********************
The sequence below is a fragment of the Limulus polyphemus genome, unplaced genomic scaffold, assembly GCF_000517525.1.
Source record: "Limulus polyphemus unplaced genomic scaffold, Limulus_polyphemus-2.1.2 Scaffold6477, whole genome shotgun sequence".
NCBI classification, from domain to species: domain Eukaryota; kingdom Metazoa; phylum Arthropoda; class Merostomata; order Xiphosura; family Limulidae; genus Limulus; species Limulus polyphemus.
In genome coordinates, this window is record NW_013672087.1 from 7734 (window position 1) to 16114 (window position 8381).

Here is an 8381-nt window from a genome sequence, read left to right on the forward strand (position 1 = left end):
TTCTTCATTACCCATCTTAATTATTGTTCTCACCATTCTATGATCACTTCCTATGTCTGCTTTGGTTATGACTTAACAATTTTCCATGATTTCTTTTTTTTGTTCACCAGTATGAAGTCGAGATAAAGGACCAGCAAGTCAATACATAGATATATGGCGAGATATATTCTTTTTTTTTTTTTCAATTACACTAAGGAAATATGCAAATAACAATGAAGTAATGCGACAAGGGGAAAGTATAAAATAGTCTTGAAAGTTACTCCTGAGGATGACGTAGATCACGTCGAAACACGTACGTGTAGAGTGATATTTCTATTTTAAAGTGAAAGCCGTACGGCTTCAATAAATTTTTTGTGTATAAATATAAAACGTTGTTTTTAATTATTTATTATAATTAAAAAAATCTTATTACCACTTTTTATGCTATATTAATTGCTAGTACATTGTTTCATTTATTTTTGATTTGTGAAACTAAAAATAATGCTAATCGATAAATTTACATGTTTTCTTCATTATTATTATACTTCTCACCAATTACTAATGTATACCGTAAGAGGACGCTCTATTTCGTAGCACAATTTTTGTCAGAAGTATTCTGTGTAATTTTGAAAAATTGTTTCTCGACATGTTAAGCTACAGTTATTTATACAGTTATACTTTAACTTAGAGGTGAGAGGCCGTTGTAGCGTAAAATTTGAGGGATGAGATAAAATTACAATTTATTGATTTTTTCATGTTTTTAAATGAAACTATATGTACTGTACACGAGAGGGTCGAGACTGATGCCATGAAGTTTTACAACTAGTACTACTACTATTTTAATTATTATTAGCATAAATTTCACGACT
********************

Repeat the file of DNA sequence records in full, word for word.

The sequence below is a fragment of the Limulus polyphemus genome, unplaced genomic scaffold, assembly GCF_000517525.1.
Source record: "Limulus polyphemus unplaced genomic scaffold, Limulus_polyphemus-2.1.2 Scaffold6477, whole genome shotgun sequence".
NCBI classification, from domain to species: domain Eukaryota; kingdom Metazoa; phylum Arthropoda; class Merostomata; order Xiphosura; family Limulidae; genus Limulus; species Limulus polyphemus.
In genome coordinates, this window is record NW_013672087.1 from 7734 (window position 1) to 16114 (window position 8381).

Here is an 8381-nt window from a genome sequence, read left to right on the forward strand (position 1 = left end):
TTCTTCATTACCCATCTTAATTATTGTTCTCACCATTCTATGATCACTTCCTATGTCTGCTTTGGTTATGACTTAACAATTTTCCATGATTTCTTTTTTTTGTTCACCAGTATGAAGTCGAGATAAAGGACCAGCAAGTCAATACATAGATATATGGCGAGATATATTCTTTTTTTTTTTTTCAATTACACTAAGGAAATATGCAAATAACAATGAAGTAATGCGACAAGGGGAAAGTATAAAATAGTCTTGAAAGTTACTCCTGAGGATGACGTAGATCACGTCGAAACACGTACGTGTAGAGTGATATTTCTATTTTAAAGTGAAAGCCGTACGGCTTCAATAAATTTTTTGTGTATAAATATAAAACGTTGTTTTTAATTATTTATTATAATTAAAAAAATCTTATTACCACTTTTTATGCTATATTAATTGCTAGTACATTGTTTCATTTATTTTTGATTTGTGAAACTAAAAATAATGCTAATCGATAAATTTACATGTTTTCTTCATTATTATTATACTTCTCACCAATTACTAATGTATACCGTAAGAGGACGCTCTATTTCGTAGCACAATTTTTGTCAGAAGTATTCTGTGTAATTTTGAAAAATTGTTTCTCGACATGTTAAGCTACAGTTATTTATACAGTTATACTTTAACTTAGAGGTGAGAGGCCGTTGTAGCGTAAAATTTGAGGGATGAGATAAAATTACAATTTATTGATTTTTTCATGTTTTTAAATGAAACTATATGTACTGTACACGAGAGGGTCGAGACTGATGCCATGAAGTTTTACAACTAGTACTACTACTATTTTAATTATTATTAGCATAAATTTCACGACT